With new routes, infrastructure and a host of hotel openings, China is becoming the new playground for business travel, writes Jenny Southan, business travel editor.
It won’t be long until China overtakes the US as the world’s largest economy – according to research from Standard Chartered Bank, it will happen at some point in 2020. The Asian giant may be experiencing a slowdown at the moment – the most significant in three decades, in fact (fourth-quarter GDP rates were at 6.4 per cent last year, down from 6.8 per cent in 2017) but even this won’t be enough to break the force of its momentum.
China is also accelerating past the US in terms of air travel numbers (deemed as traffic to, from and within the country). Between now and 2037, the International Air Transport Association predicts that the country will generate one billion new flyers, taking the total to 1.6 billion, compared with 819 million in the US
today. Last autumn, Boeing said that over the next 20 years the country will need 7,690 new planes to satisfy demand – and by next year alone is opening another 74 civil airports, including Beijing’s new $13 billion Daxing International later this year. Initially it will be able to handle 45 million people annually, but by 2025 this will go up to 70 million.
The country’s biggest airlines are Air China (based out of Beijing), China Southern Airlines (headquartered in Guangzhou) and China Eastern Airlines (centred in Shanghai). But other contenders include Hainan Airlines, Xiamen Airlines, Shandong Airlines, Shenzhen Airlines, Tianjin Airlines and Sichuan Airlines. Travellers in the West may not even have heard of some of these, but not only are they providing important connectivity within the country, but to the rest of the world as well. And in many cases they are operating routes with no competition.
New air links that have emerged over the last year or so include Chengdu–London Gatwick with Air China (although it will be switching to Heathrow in the spring), Shanghai-London Gatwick with China Eastern Airlines, Shenzhen to London Heathrow with Shenzhen Airlines, and Changsha-London Heathrow, Shenzhen-Madrid and Xi’an-LA with Hainan Airlines. Meanwhile, China Southern Airlines has launched Wuhan-London Heathrow, Shenyang-LA, Guangzhou-Sanya-London Heathrow, and Guangzhou-Wuhan-San Francisco.
Although leisure travel will be a huge driver among the burgeoning middle classes, business travel to and from the country will be a major part of growth. In 2017, business travel spending in China totalled US$347 billion and is expected to increase 6.5 per cent over the next few years, according to the Global Business Travel Association. Travel management companies (TMCs) from the West have been taking steps to capitalise on this segment, with Carlson Wagonlit and AMEX Business Travel both launching joint ventures with local firms over a decade ago. Last year, Corporate Travel Management acquired Lotus Travel Group, making it the largest TMC in Hong Kong.
Being able to attract Chinese businesspeople holds great appeal for travel companies around the world, the savvy among them already taking steps to cater to their needs. For example, the Savoy and the Landmark hotels in London now accept payments through China’s leading online payment platform Alipay. Marriott International is rolling out Alipay facial recognition check-in and payments and across its hotels globally. Having websites available in Mandarin and even instant noodles available in the minibar are other ways hotels are trying to make Chinese visitors feel welcome.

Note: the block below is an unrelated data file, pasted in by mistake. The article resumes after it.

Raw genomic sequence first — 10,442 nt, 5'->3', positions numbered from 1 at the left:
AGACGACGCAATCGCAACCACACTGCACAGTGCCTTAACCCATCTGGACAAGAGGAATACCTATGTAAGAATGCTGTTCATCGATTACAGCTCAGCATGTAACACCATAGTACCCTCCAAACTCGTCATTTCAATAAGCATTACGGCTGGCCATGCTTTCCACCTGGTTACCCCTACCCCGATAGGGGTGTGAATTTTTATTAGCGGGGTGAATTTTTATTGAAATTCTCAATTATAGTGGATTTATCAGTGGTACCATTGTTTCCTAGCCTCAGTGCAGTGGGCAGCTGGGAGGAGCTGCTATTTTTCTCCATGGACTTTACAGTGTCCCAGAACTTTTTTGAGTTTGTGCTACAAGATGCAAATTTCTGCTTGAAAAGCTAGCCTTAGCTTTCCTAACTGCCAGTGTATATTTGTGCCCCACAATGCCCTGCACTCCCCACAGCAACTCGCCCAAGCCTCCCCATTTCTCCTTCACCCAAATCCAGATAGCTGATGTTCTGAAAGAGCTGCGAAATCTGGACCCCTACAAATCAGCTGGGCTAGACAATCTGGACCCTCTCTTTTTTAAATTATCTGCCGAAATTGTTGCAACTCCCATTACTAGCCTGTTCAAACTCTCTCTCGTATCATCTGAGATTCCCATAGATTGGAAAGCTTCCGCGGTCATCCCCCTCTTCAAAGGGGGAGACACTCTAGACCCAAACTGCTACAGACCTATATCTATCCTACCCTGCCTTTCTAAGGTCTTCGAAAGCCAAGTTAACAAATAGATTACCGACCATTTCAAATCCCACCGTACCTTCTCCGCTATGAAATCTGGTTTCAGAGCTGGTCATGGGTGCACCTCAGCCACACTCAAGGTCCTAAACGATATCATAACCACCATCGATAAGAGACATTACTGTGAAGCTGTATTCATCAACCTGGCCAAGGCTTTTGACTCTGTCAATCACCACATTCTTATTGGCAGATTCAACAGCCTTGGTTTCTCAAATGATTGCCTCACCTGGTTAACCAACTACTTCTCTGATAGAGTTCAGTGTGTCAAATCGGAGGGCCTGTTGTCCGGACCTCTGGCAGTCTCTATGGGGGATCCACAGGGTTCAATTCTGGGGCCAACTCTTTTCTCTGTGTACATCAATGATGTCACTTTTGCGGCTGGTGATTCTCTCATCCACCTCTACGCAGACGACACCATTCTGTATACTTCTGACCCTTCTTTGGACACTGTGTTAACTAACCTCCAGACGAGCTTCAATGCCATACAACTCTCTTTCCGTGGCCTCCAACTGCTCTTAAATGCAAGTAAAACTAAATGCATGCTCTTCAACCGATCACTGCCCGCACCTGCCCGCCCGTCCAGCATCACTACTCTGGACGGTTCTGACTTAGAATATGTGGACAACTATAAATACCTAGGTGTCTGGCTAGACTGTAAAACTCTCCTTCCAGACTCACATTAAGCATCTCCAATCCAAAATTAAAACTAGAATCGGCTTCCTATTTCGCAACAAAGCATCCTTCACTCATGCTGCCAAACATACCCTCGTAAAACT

With ever more guests – both domestic and foreign – needing places to stay, new hotels within China are opening on a daily basis. According to reports, more than 1,800 properties are under construction, with roughly 100 each for Shanghai, Guangzhou and Chengdu. Among the international chains expanding here, Hilton comes out top, followed by Intercontinental Hotels Group and Marriott International. Part of Marriott International, hotels from its Bulgari and Edition brands opened in Shanghai last year, while the St Regis Hong Kong is coming in June. Mandarin Oriental is opening in Beijing soon and Rocco Forte’s Westbund hotel is coming to Shanghai this summer.
Last year, Forbes China published a list of the country’s top ten business cities: at number one was Shanghai, which was followed by Guangzhou, Beijing, Nanjing, Wuhan, Shenzhen, Chongqing, Suzhou, Qingdao and Hangzhou. However, for UK business travellers hoping to visit, securing an “F” visa isn’t particularly easy. Since November 2018, all applicants must attend a visa application centre in person and have their fingerprints scanned. They may also need to provide a letter of invitation.
Care also needs to be taken when spending time in the destination, as laws and customs differ from the West. As TMCs send increasing numbers of employees to China, factors such as online security are hugely important. AMEX Global Business Travel says: “We always recommend using a virtual private network (VPN). Not only can the secure internet connection help maintain cyber-security, but you also will be able to access sites that the Chinese government restricts its citizens from using, such as Twitter, Dropbox, Gmail and Facebook.”
It adds: “Security personnel may place your activities under surveillance. Hotel rooms, meeting rooms, offices, cars, taxis, telephones and internet use may be monitored on-site or remotely without your knowledge or consent. We always suggest encrypting your hard drive and using dual-password protection in case your device lands in the wrong hands.” Cultural challenges aside, China is a business destination that cannot be ignored. With that in mind, we should all start polishing our Mandarin skills.